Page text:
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    I considered a lot of things and ended up going with the Vortex Venom 6 MOA. Along the way I decided I'd probably get a lot of use out of this sight on one of my Ruger Mk III's. I haven't decided how it might integrate with my SRH just yet. It may be that a tube optic would be a better bet if I get good results from the Warne style M77 mounts for the SRH. Thanks for your help with this question.
     
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  4. rabid wombat

    rabid wombat Member

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    One trick to using large dots on paper targets...think peep sights. If you have a round dot (not always the case for people with astigmatism), use the dot and target as concentric circles. Not perfect, but better than nothing.

    I have a dot on a Redhawk, and it is good clean fun.
     
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  5. LaneP

    LaneP Member

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    Thanks. Following my previous post and after more investigation of the benefits/disadvantages I changed dot size to 3 MOA. I think based on the type of shooting I typically do a 3 is going to work out better.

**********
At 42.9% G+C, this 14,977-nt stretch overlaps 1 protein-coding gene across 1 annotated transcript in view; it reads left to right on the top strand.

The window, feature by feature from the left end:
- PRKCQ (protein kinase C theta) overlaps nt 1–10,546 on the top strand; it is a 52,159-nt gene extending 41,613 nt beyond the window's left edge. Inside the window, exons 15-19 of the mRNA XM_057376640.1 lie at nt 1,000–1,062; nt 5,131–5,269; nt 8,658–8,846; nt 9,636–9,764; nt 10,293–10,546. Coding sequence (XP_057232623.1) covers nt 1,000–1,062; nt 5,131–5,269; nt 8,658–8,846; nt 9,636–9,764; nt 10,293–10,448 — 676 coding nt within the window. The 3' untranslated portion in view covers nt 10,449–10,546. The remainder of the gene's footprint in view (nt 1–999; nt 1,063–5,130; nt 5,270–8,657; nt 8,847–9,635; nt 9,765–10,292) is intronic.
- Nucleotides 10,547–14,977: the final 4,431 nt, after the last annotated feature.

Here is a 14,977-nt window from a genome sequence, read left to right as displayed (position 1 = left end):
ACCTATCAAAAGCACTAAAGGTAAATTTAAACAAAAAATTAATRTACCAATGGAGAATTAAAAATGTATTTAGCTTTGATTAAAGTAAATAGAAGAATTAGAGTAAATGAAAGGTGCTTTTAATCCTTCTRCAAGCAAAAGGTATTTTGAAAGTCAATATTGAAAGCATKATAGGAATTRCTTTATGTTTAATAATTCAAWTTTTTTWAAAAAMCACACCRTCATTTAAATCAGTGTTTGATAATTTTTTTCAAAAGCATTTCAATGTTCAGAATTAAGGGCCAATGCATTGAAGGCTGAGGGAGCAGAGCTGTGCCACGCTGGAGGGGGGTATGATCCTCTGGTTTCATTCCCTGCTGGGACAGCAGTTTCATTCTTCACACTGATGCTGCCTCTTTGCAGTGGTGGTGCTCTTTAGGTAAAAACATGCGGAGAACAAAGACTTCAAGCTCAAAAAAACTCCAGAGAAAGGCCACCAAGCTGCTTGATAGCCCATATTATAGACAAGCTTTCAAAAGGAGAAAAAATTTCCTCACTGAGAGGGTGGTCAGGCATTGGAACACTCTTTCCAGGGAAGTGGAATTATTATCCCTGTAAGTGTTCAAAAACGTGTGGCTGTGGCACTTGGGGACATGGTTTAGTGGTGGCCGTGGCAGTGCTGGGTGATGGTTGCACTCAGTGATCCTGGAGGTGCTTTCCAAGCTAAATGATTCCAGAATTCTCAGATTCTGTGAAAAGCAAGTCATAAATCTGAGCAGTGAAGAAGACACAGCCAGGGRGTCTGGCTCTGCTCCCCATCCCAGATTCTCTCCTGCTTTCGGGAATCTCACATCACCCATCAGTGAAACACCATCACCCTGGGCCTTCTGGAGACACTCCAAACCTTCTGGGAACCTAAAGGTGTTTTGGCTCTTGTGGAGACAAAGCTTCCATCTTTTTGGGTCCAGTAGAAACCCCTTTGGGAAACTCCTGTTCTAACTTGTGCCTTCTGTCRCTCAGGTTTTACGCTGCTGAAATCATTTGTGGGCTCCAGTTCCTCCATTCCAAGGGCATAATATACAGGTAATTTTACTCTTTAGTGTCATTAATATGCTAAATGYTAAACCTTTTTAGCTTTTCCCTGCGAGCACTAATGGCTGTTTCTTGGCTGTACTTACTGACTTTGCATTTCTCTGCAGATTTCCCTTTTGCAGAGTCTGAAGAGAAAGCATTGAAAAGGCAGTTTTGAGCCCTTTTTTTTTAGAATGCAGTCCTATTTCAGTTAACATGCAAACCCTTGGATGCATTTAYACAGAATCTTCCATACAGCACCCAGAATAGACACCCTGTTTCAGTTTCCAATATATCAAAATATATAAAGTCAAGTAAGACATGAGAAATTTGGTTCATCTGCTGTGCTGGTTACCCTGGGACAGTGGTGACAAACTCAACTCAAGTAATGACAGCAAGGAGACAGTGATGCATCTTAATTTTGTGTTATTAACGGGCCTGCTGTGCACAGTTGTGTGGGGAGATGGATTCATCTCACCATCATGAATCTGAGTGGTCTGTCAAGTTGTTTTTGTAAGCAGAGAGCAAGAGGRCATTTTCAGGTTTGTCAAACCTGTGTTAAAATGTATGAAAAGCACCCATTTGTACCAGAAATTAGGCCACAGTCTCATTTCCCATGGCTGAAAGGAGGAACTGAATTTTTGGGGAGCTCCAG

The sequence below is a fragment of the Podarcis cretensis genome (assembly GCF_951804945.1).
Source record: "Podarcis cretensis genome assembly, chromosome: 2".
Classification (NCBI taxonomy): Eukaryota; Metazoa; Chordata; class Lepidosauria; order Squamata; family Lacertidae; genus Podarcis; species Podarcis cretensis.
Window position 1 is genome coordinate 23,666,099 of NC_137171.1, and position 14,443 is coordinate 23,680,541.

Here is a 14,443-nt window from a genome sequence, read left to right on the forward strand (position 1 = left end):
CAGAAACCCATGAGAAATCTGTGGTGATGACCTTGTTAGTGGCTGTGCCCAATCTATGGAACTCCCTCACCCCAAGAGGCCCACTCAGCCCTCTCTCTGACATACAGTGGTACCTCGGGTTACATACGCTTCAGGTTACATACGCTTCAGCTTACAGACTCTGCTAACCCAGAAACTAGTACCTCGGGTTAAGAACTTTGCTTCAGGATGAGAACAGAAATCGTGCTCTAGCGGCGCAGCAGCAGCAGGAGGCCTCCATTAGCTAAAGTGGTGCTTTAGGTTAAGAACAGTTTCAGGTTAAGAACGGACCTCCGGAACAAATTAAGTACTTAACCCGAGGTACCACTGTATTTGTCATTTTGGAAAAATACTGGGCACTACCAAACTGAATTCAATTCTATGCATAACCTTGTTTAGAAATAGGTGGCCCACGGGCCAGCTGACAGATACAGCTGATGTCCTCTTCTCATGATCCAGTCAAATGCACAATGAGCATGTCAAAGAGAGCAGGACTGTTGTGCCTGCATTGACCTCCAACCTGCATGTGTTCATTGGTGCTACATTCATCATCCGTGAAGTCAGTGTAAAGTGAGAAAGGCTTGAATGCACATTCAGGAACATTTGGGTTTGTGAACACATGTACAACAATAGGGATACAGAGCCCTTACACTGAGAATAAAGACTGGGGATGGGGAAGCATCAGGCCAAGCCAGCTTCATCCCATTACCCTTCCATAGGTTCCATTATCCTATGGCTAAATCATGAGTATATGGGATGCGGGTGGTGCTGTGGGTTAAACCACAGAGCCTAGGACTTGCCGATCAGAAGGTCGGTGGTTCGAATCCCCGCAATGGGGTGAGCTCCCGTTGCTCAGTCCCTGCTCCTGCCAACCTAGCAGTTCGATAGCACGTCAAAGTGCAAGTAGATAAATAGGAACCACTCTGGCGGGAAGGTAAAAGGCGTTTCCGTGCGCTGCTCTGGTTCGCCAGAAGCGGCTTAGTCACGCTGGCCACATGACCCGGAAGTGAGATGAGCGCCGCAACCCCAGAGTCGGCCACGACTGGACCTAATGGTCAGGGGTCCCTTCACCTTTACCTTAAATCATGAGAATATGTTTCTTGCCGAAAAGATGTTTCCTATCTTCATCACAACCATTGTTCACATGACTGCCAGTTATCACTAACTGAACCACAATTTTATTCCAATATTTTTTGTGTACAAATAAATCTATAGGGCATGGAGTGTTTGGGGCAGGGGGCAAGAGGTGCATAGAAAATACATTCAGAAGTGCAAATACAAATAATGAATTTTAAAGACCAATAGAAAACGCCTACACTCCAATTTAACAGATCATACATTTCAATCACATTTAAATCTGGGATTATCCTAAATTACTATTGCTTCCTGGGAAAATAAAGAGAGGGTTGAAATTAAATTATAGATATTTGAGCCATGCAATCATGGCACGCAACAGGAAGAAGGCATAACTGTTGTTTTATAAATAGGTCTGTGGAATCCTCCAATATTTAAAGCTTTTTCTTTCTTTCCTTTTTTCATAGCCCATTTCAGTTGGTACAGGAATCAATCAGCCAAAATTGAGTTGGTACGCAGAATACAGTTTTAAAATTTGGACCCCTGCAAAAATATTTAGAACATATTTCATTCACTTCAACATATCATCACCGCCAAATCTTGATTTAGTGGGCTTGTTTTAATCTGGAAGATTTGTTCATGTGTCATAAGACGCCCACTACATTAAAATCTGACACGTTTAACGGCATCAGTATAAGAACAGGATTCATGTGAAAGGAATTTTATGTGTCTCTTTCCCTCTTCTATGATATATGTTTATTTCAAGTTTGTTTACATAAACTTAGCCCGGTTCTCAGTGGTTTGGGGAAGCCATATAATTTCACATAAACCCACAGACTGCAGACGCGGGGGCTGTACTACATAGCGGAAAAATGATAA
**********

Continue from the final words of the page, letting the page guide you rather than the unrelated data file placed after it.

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  6. kneedtospeed

    kneedtospeed Member

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    3 will be plenty large enough for your needs. The big dots are more applicable to action shoots, running, and hitting general zones on silhouette targets, quickly.
    Sounds like your leaning more towards Target accuracy, and longer hits.
    Even a 2moa is easy to pick-up quickly, it's about grip and muscle memory. You made a good choice.